Whatever happened to tradition?
Scots medics urgently need donations, but in this case they’re not talking about cash, blood or even organs. From students of medicine to the most experienced surgeons, they need whole, dead bodies.
The number of people donating their mortal remains to medical science needs to double “with immediate effect”, according to the man with the imposing title Her Majesty’s Chief Inspector of Anatomy for Scotland. Professor Bertie Wood needs 300 bodies a year to keep pace with developments in training that offer new hope to the living.
One of the key new demands is from surgeons who specialise in operating on the joints to help arthritis sufferers and other patients with debilitating conditions related to their limbs. These already highly-trained doctors need a steady supply of bodies on which to hone their skills.
Around a dozen body parts recently had to be imported from the United States because there were not sufficient numbers available for use in training surgeons in complex shoulder surgery techniques.
Perish the thought that Scots medics-in-training should have to cut through those extra layers of fat.
Remember when life was simpler, and diets weren’t full of processed food and chemicals? No, not the 1950s. Increasingly, we are developing nostalgia for a much earlier epoch: the Pleistocene, when humans lived in small hunter-gatherer groups and didn’t worry about high cholesterol…
In short, we have what the anthropologist Leslie Aiello called “paleofantasies.” She was referring to stories about human evolution based on limited fossil evidence, but the term applies just as well to nostalgia for the very old days as a touchstone for the way life is supposed to be and why it sometimes feels so out of balance…
Instead, evolution lurches along, with successive generations sometimes unchanged, sometimes better suited to their surroundings in some ways but not others. At any one point, adaptations take place: individuals who can endure heat or cold or famine leave more offspring than their less hardy counterparts. But there is no one point when one can say, “Voilà! Finished.”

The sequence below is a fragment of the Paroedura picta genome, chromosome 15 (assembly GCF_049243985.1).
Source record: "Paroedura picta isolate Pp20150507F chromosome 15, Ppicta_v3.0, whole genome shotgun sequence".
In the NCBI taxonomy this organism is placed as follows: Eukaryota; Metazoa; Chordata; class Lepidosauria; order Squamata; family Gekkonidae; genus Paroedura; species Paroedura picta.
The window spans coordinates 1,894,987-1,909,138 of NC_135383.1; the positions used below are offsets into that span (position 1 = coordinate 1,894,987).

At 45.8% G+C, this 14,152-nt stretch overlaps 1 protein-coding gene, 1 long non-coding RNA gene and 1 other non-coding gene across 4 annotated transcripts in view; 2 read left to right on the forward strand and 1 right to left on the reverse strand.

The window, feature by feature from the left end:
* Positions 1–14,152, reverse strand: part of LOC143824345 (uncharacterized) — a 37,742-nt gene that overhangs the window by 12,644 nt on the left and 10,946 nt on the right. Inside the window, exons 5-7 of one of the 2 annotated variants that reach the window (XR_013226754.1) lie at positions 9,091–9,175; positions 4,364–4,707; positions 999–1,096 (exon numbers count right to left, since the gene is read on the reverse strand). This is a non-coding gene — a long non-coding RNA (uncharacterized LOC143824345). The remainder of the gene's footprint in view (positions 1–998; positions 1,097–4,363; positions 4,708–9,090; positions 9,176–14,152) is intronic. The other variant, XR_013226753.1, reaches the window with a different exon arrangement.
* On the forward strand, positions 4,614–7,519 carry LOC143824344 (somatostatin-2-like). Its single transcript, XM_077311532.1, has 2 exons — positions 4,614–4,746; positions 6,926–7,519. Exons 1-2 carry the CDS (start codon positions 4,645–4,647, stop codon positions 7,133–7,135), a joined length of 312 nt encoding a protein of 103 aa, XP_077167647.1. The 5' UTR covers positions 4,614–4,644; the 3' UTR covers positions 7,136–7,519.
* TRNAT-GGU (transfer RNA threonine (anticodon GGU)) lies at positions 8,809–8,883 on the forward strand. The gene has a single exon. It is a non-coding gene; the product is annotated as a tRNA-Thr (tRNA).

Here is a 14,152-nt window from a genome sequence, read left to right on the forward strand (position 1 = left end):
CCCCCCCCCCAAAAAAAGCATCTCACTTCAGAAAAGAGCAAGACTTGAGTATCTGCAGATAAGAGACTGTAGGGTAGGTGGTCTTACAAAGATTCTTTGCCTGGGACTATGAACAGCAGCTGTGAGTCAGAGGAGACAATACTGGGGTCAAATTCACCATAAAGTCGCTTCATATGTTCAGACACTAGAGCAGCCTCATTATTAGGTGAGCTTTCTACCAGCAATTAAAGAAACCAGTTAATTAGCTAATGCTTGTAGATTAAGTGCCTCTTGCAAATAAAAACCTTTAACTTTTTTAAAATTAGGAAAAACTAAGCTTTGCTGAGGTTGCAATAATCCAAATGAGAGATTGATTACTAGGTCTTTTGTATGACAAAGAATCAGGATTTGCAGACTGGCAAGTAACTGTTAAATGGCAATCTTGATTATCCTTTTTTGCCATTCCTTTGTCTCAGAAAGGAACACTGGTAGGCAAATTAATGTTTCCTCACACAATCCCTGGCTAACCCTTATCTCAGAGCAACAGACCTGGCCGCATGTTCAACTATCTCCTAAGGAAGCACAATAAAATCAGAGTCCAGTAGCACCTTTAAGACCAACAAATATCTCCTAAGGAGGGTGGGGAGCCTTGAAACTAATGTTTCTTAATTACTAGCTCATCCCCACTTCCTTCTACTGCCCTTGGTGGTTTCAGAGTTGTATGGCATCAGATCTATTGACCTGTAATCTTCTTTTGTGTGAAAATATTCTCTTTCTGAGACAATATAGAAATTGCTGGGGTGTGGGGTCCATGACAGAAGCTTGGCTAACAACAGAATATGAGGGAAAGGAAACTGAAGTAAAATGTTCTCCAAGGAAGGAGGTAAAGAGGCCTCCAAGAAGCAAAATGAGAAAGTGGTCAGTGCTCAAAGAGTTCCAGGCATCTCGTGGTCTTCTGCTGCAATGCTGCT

You might argue that hunter-gatherers were better adapted to their environment simply because they spent many thousands of years at it. That’s true for some attributes, but not all. Evolution isn’t the creaky old process we used to think it was. Increasingly, scientists are discovering that the rate of evolution can be fast (sometimes blindingly so) or slow, or anything in between…
Microsoft’s Zune hit the ground even harder in its third holiday quarter. After two years of annual sales that barely reached the million unit mark, the company reported a major new drop in device sales for the winter quarter.
Microsoft’s latest 10-Q filing stated that “Zune platform revenue decreased $100 million or 54% reflecting a decrease in device sales.” The music player’s sharp decline in revenues helped erase 60% of the company’s earnings in its Entertainment and Devices Division, which includes the Xbox gaming platform.
Apple’s iPod business, once feared to be at a dead end with satiated demand, hit a new quarterly unit record with sales of 22.7 million units. That’s just 3% higher than the company’s sales in the year ago quarter, but demonstrates a demand for innovative products even in the midst of difficult economic times.
Apple’s record iPod sales don’t include the iPhone, which Apple has referred to as its “best iPod yet.” With iPhone sales, Apple sold over 27 million mobile devices last quarter, and over 208 million in total since it began selling the iPod.
The article delves briefly into whys and wherefores. My experience in sales with solid products that have an established base – is that inertia doesn’t require much more than talented touch-ups, tweaks and taste to keep rolling. And Apple seems to understand all three qualities.
Colorado legislators gave initial approval to a bill requiring slowpoke drivers to pull over and let faster vehicles pass.
The House gave its preliminary approval to the measure, which requires slow-moving vehicles to pull over to the side of the road whenever five or more cars are lined up behind them.
The Denver Post said the proposal has been controversial in rural areas where representatives say it could be dangerous to pull tractors hauling chemical tanks or trucks loaded with hay off the road.
The bill has an amendment attached that would exempt farm vehicles from the law.
Of course, the bill is a laugher. You’d have to get a few county sheriffs willing to waste the time pulling over and ticketing someone who’s violating the ordnance.
It’s like the law we have here in New Mexico requiring  backhoes to be transported from job-site to job-site on flatbed trailers. Har!  If they’re licensed and can travel at speed limit speeds, light up flashers and stay to the right – it’s OK for them to be on public roads.
Don’t hold your breath!